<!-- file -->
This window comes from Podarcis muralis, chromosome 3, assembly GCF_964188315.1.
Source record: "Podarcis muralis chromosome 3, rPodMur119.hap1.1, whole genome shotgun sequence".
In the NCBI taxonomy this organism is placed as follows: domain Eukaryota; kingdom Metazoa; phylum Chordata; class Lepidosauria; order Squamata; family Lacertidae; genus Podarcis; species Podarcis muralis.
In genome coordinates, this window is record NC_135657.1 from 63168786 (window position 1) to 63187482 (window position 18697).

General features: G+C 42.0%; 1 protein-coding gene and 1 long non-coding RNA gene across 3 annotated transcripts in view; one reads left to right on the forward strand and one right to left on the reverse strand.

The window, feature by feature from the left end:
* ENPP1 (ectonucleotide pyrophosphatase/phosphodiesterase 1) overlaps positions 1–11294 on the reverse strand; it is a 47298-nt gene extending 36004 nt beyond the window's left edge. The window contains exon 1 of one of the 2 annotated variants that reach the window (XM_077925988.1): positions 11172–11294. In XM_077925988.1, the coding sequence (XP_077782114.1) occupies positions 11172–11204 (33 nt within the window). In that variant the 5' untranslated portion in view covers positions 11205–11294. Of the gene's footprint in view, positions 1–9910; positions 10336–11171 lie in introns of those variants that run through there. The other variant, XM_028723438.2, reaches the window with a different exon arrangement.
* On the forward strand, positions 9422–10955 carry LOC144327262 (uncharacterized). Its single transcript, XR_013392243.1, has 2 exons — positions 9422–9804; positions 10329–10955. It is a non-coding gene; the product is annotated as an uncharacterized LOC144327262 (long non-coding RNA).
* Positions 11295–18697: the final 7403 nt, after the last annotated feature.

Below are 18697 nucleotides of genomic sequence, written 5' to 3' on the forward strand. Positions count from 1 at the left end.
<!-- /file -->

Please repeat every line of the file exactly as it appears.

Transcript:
This window comes from Podarcis muralis, chromosome 3, assembly GCF_964188315.1.
Source record: "Podarcis muralis chromosome 3, rPodMur119.hap1.1, whole genome shotgun sequence".
In the NCBI taxonomy this organism is placed as follows: domain Eukaryota; kingdom Metazoa; phylum Chordata; class Lepidosauria; order Squamata; family Lacertidae; genus Podarcis; species Podarcis muralis.
In genome coordinates, this window is record NC_135657.1 from 63168786 (window position 1) to 63187482 (window position 18697).

General features: G+C 42.0%; 1 protein-coding gene and 1 long non-coding RNA gene across 3 annotated transcripts in view; one reads left to right on the forward strand and one right to left on the reverse strand.

The window, feature by feature from the left end:
* ENPP1 (ectonucleotide pyrophosphatase/phosphodiesterase 1) overlaps positions 1–11294 on the reverse strand; it is a 47298-nt gene extending 36004 nt beyond the window's left edge. The window contains exon 1 of one of the 2 annotated variants that reach the window (XM_077925988.1): positions 11172–11294. In XM_077925988.1, the coding sequence (XP_077782114.1) occupies positions 11172–11204 (33 nt within the window). In that variant the 5' untranslated portion in view covers positions 11205–11294. Of the gene's footprint in view, positions 1–9910; positions 10336–11171 lie in introns of those variants that run through there. The other variant, XM_028723438.2, reaches the window with a different exon arrangement.
* On the forward strand, positions 9422–10955 carry LOC144327262 (uncharacterized). Its single transcript, XR_013392243.1, has 2 exons — positions 9422–9804; positions 10329–10955. It is a non-coding gene; the product is annotated as an uncharacterized LOC144327262 (long non-coding RNA).
* Positions 11295–18697: the final 7403 nt, after the last annotated feature.

Below are 18697 nucleotides of genomic sequence, written 5' to 3' on the forward strand. Positions count from 1 at the left end.